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Creating Flexible Work Environments for Hourly Industrial Workers
Work-life balance has been an issue for American workers for decades. More than anything, individuals want some flexibility in their jobs so they can tend to all the other important details in their lives—taking kids get to school and picking them up, being home in time to prepare dinner, going to the doctor, getting the car repaired, caring for an elderly parent—and a million other things on their daily to-do lists.
While many employers have responded with employee-centric solutions (flextime, job sharing and telecommuting are a few), there’s still a large segment of the workforce that doesn’t have access to such perks—especially hourly industrial workers who have to be at a certain worksite at certain time for a defined number of hours in order to keep production lines running according to strict schedules.
There are several reasons it’s particularly difficult to build flexibility into the scope of their work, including:
- Rigid scheduling practices Nearly half of all hourly industrial workers have no control over their work schedule (including required overtime), start and stop times and work breaks.
- Unpredictable nature of work hours About 20 to 30 percent of hourly industrial workers are regularly required to work overtime with little or no notice.
- Unstable work schedules. More than 25 percent of part-time hourly industrial workers have their hours unexpectedly cut or are laid off when work is slow.
In an economic climate where millions of people are still unemployed and people who do have jobs often live in fear of losing them, hourly workers aren’t likely to make demands when employers seem to have the upper hand. Despite the uneven balance of power, individuals aren’t hesitant to actively look for better opportunities. The Department of Labor reports that, on average, U.S. workers change jobs every 1.5 years. As you know, there are real costs associated with frequent employee turnover—including hiring and training.
Employers are well-served when they make an effort to accommodate their workers in meaningful ways. Here are ways you can implementing flexible workplace solutions that your hourly industrial employees will appreciate.
- Significant income fluctuations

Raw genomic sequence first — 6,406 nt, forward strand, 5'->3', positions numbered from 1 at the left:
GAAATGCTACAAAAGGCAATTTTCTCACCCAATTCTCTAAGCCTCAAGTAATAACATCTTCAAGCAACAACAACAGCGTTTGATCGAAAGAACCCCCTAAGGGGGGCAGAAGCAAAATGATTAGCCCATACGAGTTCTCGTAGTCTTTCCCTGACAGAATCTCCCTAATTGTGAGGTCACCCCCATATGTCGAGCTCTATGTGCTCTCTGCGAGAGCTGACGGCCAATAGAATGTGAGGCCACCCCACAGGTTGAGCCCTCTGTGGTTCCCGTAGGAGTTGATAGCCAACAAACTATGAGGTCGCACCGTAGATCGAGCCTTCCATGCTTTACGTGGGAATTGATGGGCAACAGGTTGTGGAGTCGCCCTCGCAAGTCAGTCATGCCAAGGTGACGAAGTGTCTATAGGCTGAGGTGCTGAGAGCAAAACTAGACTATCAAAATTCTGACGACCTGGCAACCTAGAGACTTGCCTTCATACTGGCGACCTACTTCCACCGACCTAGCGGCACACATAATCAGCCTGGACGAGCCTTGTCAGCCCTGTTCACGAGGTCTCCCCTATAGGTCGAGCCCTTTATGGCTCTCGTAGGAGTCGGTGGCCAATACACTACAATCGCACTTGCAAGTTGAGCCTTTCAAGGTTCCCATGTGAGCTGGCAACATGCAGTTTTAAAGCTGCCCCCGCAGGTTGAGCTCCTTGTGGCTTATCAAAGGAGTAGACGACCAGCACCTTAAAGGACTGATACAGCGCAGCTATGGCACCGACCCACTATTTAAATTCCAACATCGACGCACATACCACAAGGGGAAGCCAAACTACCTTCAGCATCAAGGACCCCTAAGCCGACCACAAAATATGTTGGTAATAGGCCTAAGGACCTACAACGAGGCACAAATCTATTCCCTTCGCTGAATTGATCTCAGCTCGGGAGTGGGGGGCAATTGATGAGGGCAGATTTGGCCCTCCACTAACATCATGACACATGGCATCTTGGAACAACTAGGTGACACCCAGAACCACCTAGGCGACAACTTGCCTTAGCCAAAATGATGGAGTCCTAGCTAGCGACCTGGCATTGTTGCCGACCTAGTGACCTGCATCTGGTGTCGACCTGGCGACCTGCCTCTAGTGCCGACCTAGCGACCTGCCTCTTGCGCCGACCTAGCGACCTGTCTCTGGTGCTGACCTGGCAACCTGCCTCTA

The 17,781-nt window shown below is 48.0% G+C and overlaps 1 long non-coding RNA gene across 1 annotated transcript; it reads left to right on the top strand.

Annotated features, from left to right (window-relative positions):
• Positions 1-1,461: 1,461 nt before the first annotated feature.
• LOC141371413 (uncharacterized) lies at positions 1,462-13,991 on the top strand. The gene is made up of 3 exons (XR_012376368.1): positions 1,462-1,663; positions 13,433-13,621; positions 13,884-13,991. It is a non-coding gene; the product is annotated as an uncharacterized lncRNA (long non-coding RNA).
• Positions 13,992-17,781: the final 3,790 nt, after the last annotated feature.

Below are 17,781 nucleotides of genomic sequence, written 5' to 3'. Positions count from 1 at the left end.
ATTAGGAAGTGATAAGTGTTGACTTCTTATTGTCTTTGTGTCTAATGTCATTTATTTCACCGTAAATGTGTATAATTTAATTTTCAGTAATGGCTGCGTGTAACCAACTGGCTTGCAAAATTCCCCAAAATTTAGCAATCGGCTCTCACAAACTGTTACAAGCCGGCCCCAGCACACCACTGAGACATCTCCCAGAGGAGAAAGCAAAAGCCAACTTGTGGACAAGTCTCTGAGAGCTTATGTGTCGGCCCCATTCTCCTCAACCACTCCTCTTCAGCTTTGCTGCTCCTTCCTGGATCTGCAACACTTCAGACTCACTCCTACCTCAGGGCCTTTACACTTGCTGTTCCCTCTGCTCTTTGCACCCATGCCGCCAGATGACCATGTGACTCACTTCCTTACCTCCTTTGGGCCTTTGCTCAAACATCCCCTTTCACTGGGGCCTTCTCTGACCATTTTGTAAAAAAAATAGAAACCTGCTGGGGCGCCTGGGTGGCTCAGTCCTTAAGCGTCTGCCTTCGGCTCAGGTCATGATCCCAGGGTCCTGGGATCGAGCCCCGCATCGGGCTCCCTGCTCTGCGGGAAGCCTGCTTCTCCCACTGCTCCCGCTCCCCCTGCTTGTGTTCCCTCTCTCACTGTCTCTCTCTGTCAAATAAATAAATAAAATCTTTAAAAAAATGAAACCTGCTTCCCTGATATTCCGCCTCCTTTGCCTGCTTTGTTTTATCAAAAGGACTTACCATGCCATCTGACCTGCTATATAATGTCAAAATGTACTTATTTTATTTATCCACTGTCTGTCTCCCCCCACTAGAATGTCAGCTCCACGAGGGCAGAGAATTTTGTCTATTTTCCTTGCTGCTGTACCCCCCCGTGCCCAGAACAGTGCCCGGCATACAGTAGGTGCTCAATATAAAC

- Access and ability to get to medical care
Some of the flexible workplace solutions that would help alleviate these scheduling issues include:
- Give workers input about their work schedules—including schedule preferences, start and end times, break times and overtime.
- Provide work schedules (including overtime) in advance and keep schedule changes to a minimum.
- Offer workers a consistent number of hours and let them know in advance how many hours they’ll be assigned each week and which shifts.
Flexible measures like these not only help reduce turnover, they reduce absenteeism while improving engagement and productivity. Studies show that employees who enjoy some flexibility in their jobs are 30 percent more likely to stay with their employers for two years or longer. Just as important, their commitment to their job is 63 percent higher than employees who don’t have flexibility.
Managing hourly workers in a manner that ensures maximum productivity is important, but it’s also important to be compassionate. Unexpected things happen—people become ill, there are family emergencies, vehicles break down. Finding flexible ways to handle these contingencies not only reduces stress for employers and employees, it shows employees you value their contributions—and that is just good business.
If you need help managing your contingent or temporary workforce, put Snelling’s expertise to work for you. We’ve been providing companies with custom workforce solutions for more than six decades. Connect with a Snelling staffing expert today to see how we can help you.